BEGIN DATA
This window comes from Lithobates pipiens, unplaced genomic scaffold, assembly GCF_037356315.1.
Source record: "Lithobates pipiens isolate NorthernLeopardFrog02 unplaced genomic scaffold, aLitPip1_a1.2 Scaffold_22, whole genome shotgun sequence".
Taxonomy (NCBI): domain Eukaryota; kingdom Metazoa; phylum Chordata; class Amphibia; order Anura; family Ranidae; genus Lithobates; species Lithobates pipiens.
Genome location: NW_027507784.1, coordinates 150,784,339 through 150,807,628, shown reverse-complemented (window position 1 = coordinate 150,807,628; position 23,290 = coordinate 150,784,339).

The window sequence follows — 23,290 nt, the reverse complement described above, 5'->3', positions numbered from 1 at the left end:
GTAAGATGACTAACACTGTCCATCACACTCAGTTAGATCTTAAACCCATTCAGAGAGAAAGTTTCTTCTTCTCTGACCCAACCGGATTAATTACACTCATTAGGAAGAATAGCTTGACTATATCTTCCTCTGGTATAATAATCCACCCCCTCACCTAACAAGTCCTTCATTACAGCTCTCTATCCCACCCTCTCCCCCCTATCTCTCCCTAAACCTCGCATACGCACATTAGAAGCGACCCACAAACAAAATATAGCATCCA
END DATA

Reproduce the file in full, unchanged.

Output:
This window comes from Lithobates pipiens, unplaced genomic scaffold, assembly GCF_037356315.1.
Source record: "Lithobates pipiens isolate NorthernLeopardFrog02 unplaced genomic scaffold, aLitPip1_a1.2 Scaffold_22, whole genome shotgun sequence".
Taxonomy (NCBI): domain Eukaryota; kingdom Metazoa; phylum Chordata; class Amphibia; order Anura; family Ranidae; genus Lithobates; species Lithobates pipiens.
Genome location: NW_027507784.1, coordinates 150,784,339 through 150,807,628, shown reverse-complemented (window position 1 = coordinate 150,807,628; position 23,290 = coordinate 150,784,339).

The window sequence follows — 23,290 nt, the reverse complement described above, 5'->3', positions numbered from 1 at the left end:
GTAAGATGACTAACACTGTCCATCACACTCAGTTAGATCTTAAACCCATTCAGAGAGAAAGTTTCTTCTTCTCTGACCCAACCGGATTAATTACACTCATTAGGAAGAATAGCTTGACTATATCTTCCTCTGGTATAATAATCCACCCCCTCACCTAACAAGTCCTTCATTACAGCTCTCTATCCCACCCTCTCCCCCCTATCTCTCCCTAAACCTCGCATACGCACATTAGAAGCGACCCACAAACAAAATATAGCATCCA